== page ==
I write bridges. They take different forms, but as I thought about the topic of “What I Write” for the National Day on Writing, I realized that despite all the different forms my writing takes, what I really write are connections, or bridges.
Here in this space, I write and share things that connect my audience to me, and often through comments or reactions—either here or through some other vehicle—I’m then connected to other people’s thoughts and perspectives. This space helps build bridges not only in that way, but also it helps me create bridges of thought. The writing and creating process begins, grows, evolves, and changes, and by the end, when I’m ready to hit “publish”, I am different than when I began. Often my ideas and views are connected in a much different way than what I first imagined.
My family website I maintain includes photos and video, but also plenty of writing that connects moments, people, feelings, and experience in time—bridges to memories. Much like this space, what I share from my family with the world connects us to anyone who visits and takes part, and when my wife and I use that website as a sort of time machine, it’s rebuilding bridges to parts of us and our kids that may have eroded.
In my work I write plenty of emails, headlines, copy, processes, lists, and code. Almost all of these are materials used in constructing large and small bridges between co-workers, teachers, expertise, experience, and knowledge through our website or social media.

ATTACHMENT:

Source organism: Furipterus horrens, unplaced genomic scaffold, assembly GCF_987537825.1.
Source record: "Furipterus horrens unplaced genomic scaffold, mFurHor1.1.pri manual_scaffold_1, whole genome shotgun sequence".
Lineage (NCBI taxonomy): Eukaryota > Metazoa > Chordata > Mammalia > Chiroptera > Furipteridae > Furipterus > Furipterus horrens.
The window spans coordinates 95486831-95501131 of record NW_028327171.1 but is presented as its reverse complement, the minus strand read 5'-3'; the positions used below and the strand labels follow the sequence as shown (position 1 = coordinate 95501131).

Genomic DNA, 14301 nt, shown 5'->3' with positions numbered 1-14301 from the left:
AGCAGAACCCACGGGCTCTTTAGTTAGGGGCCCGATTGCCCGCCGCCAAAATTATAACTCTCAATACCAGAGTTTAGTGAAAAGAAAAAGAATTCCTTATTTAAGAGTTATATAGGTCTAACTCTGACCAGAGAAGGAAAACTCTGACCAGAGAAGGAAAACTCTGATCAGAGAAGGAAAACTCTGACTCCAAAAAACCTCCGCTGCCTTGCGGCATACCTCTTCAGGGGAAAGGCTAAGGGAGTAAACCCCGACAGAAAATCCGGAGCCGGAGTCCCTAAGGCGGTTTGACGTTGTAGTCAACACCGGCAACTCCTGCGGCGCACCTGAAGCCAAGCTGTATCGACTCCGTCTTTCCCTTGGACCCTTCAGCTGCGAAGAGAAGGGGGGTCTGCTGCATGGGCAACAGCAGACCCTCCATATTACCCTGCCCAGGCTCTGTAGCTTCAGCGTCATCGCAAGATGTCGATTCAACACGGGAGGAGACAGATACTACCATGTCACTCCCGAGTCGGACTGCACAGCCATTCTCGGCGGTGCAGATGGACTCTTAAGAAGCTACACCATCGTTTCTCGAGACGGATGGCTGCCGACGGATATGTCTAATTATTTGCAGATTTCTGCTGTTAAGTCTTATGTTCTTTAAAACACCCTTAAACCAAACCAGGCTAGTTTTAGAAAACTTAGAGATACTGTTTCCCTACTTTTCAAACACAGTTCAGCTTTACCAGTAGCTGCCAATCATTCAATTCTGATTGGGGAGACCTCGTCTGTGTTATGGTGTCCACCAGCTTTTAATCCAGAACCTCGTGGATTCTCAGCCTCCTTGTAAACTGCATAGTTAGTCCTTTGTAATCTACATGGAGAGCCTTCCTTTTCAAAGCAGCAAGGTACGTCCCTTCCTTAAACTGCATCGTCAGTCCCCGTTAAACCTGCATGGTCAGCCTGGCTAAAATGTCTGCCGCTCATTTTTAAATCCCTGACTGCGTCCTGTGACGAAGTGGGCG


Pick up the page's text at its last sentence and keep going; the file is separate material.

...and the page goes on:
The more I thought about this topic of “what I write”, the more I realized too, that even things we consider “small” are truly bridges as well. Think about all the responses you write, not just in email, but through instant messages, texts, replies on Facebook or Twitter, etc. All these are tiny bridges being built that then create and sustain our networked lives. For me, these are also ways in which I again, make connections in my own thinking with the help of others.
Last but not least, what would this all be without lists! Even the humble grocery list I often employ serves a very special role in building a bridge between my brain (and sometimes my heart) and my stomach. What I write often isn’t grandiose or groundbreaking but that doesn’t necessarily mean it’s not important. My beloved lists remind me of this daily.
So after mulling this over throughout the week and much of this day, and creating lists of things that I write, it’s really quite simple: they don’t all look the same, and some span creeks and some span bays, but what I write are truly bridges.